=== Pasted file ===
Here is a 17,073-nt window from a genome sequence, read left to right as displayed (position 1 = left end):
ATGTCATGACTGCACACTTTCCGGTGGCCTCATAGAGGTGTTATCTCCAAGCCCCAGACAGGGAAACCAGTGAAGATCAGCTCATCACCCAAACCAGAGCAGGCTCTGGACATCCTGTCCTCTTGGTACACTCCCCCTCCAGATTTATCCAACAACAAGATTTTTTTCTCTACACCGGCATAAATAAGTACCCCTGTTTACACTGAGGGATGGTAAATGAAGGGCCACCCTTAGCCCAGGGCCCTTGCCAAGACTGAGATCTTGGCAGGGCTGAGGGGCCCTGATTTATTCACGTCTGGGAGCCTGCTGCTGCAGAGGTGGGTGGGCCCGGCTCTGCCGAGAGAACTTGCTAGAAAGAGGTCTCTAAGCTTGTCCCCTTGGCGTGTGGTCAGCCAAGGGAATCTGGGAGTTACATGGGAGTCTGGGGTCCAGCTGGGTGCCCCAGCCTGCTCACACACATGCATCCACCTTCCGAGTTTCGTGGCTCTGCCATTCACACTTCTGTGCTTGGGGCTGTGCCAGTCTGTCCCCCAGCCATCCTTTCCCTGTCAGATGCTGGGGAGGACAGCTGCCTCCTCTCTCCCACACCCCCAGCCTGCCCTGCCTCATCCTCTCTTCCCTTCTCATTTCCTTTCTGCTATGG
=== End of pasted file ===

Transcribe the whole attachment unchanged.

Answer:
Here is a 17,073-nt window from a genome sequence, read left to right as displayed (position 1 = left end):
ATGTCATGACTGCACACTTTCCGGTGGCCTCATAGAGGTGTTATCTCCAAGCCCCAGACAGGGAAACCAGTGAAGATCAGCTCATCACCCAAACCAGAGCAGGCTCTGGACATCCTGTCCTCTTGGTACACTCCCCCTCCAGATTTATCCAACAACAAGATTTTTTTCTCTACACCGGCATAAATAAGTACCCCTGTTTACACTGAGGGATGGTAAATGAAGGGCCACCCTTAGCCCAGGGCCCTTGCCAAGACTGAGATCTTGGCAGGGCTGAGGGGCCCTGATTTATTCACGTCTGGGAGCCTGCTGCTGCAGAGGTGGGTGGGCCCGGCTCTGCCGAGAGAACTTGCTAGAAAGAGGTCTCTAAGCTTGTCCCCTTGGCGTGTGGTCAGCCAAGGGAATCTGGGAGTTACATGGGAGTCTGGGGTCCAGCTGGGTGCCCCAGCCTGCTCACACACATGCATCCACCTTCCGAGTTTCGTGGCTCTGCCATTCACACTTCTGTGCTTGGGGCTGTGCCAGTCTGTCCCCCAGCCATCCTTTCCCTGTCAGATGCTGGGGAGGACAGCTGCCTCCTCTCTCCCACACCCCCAGCCTGCCCTGCCTCATCCTCTCTTCCCTTCTCATTTCCTTTCTGCTATGG